The Prajna Paramita Sutra on the Buddha-Mother's Producing the Three Dharma Treasures, Spoken by the Buddha
Chapter 14: SIMILIES
Future and Past Rebirths
Subhuti: As a Bodhisattva, on merely hearing this, immediately believes in this unfathomable perfection of wisdom, does not become cowed, stolid, paralysed, or stupefied, does not doubt or hesitate, but delights to perfect wisdom, -where does one decease, where is one reborn?
The Lord: As a Bodhisattva reacts in such a way to perfection of wisdom, delights in seeing and hearing this, bears this in mind and develops this, keeps one's attention fixed on this without diverting it elsewhere, feels an urge to take this up, bears this in mind, speaks this, studys and spreads this, as, once one hears perfect wisdom, one follows and pursues the reciters of dharma and does not let these go, until one realizes this perfection of wisdom in one's heart or has it in the form of a book, just as a cow does not abandon her young calf, -this Bodhisattva deceases among the most superior people.
Subhuti: Is a Bodhisattva, which is endowed with just these qualities crossed in other Buddha-fields just as being reborn here?
The Lord: It is possible any Bodhisattva which is endowed with these qualities, is, just as being reborn here, crossed in other Buddha-fields, as such honors and questions Buddhas and Lords. One may also cross among Tushita Gods. This may be, as such honors Maitreya, the Bodhisattva, and persistently questions him concerning this perfection of wisdom.
Past Deeds of a Bodhisattva Who Fails in Perfect Wisdom
On another hand, as any Bodhisattva past or present hears this unfathomable perfection of wisdom and yet asks no questions, or so doing listens not to any reply, this one may be reborn among people and hear this unfathomable perfection of wisdom being taught, hesitates and is stupefied and cowed, this is one of these who are unwilling to ask questions and listen. Any Bodhisattva, again, may have had or does have a right attitude to this unfathomable perfection of wisdom, for one, two, three, four or five days, and for a certain time has faith in this, but again is withdrawn and no longer feels like asking questions about nor listening to this. It is a fact such a Bodhisattva has not or does not all the time ask questions about nor listen to and pursue this unfathomable perfection of wisdom and as such, one may at one time feel urged to pursue and hear this fathomless perfection of wisdom, but not so at other times urged to pursue and listen; such a one again falls from faith and is disheartened, as intelligence is unsteady like cotton wool. Such a Bodhisattva has but lately set out in the vehicle. Having come but lately to this vehicle, one loses faith, serene confidence and one's urge to this. In other words one no longer takes up this perfection of wisdom nor pursues it. Such a one moves on either of two levels, on the level of a Disciple, or on the level of a Pratyekabuddha.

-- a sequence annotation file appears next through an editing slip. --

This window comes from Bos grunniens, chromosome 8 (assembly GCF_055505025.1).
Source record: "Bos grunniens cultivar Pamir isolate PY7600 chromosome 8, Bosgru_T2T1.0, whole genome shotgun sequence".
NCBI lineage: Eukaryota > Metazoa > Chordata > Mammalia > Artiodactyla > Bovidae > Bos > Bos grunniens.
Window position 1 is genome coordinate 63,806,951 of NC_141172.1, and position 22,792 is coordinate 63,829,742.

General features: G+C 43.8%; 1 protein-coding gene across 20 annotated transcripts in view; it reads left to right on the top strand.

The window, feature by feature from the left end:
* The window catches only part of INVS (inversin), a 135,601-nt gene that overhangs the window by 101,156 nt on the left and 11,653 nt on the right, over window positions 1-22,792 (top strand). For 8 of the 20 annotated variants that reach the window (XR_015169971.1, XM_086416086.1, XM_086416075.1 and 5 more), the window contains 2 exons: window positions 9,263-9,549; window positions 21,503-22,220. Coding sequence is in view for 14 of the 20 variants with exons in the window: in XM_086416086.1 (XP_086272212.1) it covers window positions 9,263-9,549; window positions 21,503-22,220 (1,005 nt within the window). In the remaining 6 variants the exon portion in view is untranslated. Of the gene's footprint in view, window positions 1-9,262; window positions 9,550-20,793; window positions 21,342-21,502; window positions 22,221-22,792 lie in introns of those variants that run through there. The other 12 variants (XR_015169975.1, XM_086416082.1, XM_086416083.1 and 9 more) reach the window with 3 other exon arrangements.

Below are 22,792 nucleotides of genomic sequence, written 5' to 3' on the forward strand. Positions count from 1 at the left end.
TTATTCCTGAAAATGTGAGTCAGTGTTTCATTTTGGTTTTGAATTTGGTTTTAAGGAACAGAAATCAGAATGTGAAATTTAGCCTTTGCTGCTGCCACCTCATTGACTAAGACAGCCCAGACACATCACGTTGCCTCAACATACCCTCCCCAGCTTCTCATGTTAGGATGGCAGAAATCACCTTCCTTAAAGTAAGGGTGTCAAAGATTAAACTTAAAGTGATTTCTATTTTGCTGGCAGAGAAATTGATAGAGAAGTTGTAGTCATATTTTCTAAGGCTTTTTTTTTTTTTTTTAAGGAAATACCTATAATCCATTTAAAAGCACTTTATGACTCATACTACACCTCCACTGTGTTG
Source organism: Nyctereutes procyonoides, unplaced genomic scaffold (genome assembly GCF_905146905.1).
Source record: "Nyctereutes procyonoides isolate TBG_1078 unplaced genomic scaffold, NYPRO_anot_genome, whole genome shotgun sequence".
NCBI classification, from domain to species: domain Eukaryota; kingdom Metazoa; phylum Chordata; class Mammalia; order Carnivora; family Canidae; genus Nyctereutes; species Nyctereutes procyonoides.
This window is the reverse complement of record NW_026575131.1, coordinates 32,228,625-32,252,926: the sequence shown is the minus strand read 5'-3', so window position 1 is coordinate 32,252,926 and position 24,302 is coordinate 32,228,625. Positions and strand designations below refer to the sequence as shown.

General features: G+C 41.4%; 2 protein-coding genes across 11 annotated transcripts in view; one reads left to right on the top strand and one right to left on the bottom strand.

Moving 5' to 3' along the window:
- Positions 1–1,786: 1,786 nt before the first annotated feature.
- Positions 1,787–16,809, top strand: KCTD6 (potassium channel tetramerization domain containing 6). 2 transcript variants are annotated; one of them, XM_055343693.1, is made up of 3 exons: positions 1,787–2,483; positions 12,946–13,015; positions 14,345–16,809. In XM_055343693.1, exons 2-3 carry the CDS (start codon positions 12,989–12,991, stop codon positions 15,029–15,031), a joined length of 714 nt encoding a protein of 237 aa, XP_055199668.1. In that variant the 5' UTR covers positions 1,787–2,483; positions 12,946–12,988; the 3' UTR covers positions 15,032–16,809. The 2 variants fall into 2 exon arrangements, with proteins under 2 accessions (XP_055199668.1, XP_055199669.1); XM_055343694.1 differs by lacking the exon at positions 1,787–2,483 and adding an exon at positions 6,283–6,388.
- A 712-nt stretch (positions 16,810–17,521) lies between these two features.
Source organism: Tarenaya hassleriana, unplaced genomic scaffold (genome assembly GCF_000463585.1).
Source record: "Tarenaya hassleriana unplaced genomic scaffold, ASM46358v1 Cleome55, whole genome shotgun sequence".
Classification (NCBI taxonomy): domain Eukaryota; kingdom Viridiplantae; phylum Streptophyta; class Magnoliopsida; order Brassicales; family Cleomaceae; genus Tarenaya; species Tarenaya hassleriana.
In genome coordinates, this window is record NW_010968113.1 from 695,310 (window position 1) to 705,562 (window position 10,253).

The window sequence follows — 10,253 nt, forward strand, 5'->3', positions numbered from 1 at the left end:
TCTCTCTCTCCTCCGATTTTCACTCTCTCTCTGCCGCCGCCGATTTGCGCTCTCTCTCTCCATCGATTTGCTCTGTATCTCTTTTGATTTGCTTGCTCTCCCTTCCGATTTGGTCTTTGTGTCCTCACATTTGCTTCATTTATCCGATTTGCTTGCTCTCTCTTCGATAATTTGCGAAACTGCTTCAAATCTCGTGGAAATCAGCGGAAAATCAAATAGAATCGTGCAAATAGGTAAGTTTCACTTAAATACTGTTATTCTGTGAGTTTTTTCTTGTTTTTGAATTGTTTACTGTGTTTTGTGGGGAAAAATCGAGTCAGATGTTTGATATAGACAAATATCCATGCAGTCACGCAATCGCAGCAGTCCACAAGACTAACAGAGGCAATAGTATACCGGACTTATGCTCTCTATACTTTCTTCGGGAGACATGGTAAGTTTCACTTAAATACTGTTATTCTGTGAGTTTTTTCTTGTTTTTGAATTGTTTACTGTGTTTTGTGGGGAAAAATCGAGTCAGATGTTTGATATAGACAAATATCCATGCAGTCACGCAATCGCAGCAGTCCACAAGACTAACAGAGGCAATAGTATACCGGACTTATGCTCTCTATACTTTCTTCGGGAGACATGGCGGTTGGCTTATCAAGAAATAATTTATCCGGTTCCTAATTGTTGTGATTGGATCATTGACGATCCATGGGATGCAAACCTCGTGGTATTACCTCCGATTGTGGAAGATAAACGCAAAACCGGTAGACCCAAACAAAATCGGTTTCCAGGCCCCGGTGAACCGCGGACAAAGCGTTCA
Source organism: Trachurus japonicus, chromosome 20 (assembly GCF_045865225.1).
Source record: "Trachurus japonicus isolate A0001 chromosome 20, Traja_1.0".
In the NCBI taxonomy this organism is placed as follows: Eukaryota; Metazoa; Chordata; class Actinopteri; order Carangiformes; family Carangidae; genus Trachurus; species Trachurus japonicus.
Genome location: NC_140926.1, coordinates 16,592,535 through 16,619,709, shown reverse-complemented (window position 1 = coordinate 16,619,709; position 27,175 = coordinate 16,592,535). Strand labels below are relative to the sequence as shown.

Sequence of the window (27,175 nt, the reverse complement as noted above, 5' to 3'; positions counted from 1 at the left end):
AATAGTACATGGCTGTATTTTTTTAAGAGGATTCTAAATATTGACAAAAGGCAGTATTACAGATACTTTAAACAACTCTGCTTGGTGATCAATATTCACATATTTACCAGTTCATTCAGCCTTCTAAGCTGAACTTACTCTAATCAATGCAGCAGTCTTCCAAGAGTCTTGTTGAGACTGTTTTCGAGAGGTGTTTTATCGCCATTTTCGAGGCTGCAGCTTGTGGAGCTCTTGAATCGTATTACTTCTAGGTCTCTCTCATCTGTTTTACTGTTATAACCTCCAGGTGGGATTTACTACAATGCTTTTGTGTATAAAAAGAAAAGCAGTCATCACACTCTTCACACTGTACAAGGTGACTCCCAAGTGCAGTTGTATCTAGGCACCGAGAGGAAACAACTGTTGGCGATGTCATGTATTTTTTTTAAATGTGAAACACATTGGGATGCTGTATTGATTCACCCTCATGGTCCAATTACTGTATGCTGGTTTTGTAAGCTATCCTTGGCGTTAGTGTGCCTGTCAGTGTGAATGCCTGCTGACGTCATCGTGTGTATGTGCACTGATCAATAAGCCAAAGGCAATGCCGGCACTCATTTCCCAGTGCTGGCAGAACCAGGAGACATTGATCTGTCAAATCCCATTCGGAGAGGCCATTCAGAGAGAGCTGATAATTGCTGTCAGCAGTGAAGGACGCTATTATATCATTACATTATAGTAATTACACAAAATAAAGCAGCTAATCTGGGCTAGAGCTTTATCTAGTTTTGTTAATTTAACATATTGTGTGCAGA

As a ship is wrecked in the middle of the ocean, people die in the water without getting to shore, unless these find support on a log, or plank, or any floating object. These who manage to gain such support do not die in the water; this being so, safely and unhindered these cross over to a shore beyond, and stand, unhurt and uninjured, on firm ground. In this same way, any Bodhisattva which is endowed with but little faith, just little serene confidence, little affection, little aspiration, and which does not gain support of perfection of wisdom, incurrs a fall in the middle of a bad road, and, without having attained to the state of all-knowledge, stands in Discipleship or Pratyekabuddhahood. Different is this case for any Bodhisattva of full faith, which accepts this patiently, develops a taste for this, as full aspiration, vigour, vigilance, resolve, earnest intention, renunciation, a title which is respected, joyous zest, elation, serene confidence, affection in this, and persistence to realize full enlightenment, which gains support as perfection of wisdom; in realizing this perfection of wisdom, one stands in all-knowledge. As one uses a badly baked jar to carry water in, this jar does not last long, and actually quickly falls to pieces and melts away. In its unbaked condition this jar actually soon comes to an end on the ground. Likewise, although any Bodhisattva obtains all these qualities enumerated above, from faith to a persistent aspiration for enlightenment, as one does not take hold of perfection of wisdom and skill in means, one is bound to come to a bad fall in the middle of a bad road, in other words, one falls on this level of a Disciple or Pratyekabuddha. But, as one which carries water, from a river, or lake, or pond, or well, or any water-bearing place in a well-baked jar, a jar such as this, with the water, gets safely and uninjured to the house, simply due to the well-baked condition of this jar. Just so, any Bodhisattva, which develops not only these qualities enumerated above, but which in addition takes hold of perfection of wisdom and skill in means, does not in the middle of a bad road incur a fall, and, unhurt and uninjured, stands in all-knowledge.